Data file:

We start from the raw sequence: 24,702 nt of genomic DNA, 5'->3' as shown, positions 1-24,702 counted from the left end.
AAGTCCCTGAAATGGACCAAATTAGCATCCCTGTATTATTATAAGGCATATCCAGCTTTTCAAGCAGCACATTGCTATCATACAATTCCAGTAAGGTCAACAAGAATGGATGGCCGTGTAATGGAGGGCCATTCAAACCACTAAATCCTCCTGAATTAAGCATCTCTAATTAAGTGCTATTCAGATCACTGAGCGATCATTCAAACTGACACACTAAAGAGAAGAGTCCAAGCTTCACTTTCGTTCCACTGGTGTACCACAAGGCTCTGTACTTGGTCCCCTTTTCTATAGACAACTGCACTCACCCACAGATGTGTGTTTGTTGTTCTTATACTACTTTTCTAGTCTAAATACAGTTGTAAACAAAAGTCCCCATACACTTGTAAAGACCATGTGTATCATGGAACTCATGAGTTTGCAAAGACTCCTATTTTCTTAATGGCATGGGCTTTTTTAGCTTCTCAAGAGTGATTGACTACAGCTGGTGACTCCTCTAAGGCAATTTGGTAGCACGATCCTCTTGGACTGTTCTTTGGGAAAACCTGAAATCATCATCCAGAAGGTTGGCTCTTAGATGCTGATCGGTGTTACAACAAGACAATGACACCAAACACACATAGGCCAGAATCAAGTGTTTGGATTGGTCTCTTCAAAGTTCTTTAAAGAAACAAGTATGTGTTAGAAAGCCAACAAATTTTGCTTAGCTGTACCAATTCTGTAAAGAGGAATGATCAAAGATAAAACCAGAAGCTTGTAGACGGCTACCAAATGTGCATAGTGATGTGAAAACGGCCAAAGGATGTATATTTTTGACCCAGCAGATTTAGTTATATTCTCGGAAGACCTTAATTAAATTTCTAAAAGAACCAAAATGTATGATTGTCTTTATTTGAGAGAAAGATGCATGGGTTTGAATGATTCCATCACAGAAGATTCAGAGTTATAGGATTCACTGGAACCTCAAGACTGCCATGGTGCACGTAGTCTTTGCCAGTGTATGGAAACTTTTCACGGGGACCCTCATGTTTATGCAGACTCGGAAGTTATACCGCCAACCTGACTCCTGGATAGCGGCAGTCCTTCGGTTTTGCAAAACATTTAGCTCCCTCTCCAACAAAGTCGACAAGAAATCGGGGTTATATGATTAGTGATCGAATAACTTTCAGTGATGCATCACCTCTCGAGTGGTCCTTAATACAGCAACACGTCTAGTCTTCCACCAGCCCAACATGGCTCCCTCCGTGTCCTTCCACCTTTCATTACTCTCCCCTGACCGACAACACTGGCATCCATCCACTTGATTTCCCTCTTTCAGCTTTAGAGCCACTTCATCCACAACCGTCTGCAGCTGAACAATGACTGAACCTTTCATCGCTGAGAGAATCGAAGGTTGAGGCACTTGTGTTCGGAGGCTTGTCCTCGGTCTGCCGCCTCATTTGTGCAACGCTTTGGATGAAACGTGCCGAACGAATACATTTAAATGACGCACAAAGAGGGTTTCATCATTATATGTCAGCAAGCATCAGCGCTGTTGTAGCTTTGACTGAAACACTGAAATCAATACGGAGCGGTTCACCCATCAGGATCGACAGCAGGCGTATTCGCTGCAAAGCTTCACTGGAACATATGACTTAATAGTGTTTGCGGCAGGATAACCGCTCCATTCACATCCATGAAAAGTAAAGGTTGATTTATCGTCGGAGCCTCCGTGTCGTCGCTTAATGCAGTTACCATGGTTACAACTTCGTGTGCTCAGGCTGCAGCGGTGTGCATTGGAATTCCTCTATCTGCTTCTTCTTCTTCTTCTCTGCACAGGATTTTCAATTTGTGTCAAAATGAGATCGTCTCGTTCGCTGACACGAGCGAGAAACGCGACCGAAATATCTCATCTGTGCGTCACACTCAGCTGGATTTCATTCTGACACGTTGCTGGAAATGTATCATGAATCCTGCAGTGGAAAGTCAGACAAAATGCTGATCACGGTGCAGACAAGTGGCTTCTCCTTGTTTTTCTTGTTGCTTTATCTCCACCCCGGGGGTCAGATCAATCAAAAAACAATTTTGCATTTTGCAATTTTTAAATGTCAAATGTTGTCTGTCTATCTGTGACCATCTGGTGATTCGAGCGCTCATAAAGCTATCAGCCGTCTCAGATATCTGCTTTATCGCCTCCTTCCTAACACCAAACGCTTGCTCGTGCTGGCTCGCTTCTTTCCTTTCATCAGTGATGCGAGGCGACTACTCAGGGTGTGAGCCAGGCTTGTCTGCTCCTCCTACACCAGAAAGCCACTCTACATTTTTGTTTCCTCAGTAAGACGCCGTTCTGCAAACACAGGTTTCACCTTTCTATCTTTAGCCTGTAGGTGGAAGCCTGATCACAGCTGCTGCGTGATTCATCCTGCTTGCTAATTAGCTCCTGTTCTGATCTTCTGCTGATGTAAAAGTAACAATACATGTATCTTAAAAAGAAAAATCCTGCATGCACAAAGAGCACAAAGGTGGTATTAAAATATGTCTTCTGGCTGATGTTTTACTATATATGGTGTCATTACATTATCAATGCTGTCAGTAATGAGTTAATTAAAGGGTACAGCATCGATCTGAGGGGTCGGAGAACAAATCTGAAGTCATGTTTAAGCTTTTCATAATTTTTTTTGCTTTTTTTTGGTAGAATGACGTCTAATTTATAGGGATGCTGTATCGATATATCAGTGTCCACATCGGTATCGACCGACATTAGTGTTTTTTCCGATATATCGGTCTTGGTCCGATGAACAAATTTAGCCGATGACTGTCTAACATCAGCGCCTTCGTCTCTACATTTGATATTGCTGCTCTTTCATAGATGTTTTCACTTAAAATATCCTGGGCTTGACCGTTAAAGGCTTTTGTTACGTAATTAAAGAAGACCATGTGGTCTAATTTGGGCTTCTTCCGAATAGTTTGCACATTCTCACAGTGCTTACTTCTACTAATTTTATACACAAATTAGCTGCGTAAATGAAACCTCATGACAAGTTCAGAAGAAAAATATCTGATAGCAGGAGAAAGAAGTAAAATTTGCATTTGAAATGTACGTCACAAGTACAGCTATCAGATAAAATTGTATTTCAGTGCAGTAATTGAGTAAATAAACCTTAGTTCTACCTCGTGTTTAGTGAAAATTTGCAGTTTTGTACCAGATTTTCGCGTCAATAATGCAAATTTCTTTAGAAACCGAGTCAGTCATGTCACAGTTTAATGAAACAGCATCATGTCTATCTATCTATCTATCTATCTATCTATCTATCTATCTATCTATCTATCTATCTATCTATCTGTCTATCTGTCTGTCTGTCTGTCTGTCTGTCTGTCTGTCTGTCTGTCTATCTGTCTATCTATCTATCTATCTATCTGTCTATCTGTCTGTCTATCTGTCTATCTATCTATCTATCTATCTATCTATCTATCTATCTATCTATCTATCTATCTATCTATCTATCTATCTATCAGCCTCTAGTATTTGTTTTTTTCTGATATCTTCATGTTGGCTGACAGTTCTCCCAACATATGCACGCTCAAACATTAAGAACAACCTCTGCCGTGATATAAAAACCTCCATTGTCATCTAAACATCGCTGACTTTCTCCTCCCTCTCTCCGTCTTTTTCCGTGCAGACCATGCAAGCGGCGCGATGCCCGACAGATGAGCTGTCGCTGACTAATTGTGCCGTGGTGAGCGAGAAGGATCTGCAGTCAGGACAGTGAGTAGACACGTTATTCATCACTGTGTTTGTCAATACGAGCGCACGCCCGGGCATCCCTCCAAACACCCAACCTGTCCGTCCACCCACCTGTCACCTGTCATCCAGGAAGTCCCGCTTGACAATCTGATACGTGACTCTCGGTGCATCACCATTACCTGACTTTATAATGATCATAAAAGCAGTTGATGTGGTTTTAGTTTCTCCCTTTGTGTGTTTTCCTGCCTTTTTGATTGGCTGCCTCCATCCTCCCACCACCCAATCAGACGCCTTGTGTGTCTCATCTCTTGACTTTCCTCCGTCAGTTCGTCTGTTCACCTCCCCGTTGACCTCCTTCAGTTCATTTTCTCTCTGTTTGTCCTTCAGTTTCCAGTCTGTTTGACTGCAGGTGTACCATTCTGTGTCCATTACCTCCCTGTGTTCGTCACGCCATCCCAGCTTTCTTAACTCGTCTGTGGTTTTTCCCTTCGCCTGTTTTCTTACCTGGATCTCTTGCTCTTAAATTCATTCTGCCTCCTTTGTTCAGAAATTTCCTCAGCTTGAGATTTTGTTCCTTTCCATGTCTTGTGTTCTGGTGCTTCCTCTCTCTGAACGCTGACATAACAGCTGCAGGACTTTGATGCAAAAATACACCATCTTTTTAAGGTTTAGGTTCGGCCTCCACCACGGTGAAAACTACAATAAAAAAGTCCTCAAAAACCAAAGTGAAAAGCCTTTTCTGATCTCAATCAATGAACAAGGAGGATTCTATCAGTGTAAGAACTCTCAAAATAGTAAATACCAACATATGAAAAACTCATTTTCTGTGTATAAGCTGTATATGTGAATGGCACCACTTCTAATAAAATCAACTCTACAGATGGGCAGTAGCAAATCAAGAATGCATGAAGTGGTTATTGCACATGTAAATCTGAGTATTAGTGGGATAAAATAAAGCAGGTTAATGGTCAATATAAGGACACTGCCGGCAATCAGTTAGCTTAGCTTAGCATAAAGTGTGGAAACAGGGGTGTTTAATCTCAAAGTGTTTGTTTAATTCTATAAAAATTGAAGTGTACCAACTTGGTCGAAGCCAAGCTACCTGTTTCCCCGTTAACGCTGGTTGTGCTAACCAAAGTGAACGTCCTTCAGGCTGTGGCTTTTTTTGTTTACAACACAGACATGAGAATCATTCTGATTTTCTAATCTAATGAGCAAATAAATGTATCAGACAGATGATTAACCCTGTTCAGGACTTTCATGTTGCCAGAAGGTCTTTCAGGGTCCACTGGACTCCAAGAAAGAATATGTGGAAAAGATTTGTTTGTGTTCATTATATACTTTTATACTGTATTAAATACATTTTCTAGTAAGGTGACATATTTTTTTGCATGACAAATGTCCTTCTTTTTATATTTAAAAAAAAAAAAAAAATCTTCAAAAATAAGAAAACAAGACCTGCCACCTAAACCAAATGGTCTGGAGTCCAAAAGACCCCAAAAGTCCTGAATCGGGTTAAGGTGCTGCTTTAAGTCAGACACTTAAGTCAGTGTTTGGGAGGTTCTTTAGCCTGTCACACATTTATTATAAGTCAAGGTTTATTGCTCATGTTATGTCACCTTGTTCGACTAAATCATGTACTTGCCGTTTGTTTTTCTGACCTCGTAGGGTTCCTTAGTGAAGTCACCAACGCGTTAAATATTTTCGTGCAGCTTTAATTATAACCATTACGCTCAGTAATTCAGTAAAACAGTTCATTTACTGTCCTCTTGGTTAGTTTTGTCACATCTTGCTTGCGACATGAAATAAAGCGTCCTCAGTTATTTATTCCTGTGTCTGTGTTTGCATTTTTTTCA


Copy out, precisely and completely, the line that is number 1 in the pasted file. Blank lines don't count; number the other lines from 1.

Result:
We start from the raw sequence: 24,702 nt of genomic DNA, 5'->3' as shown, positions 1-24,702 counted from the left end.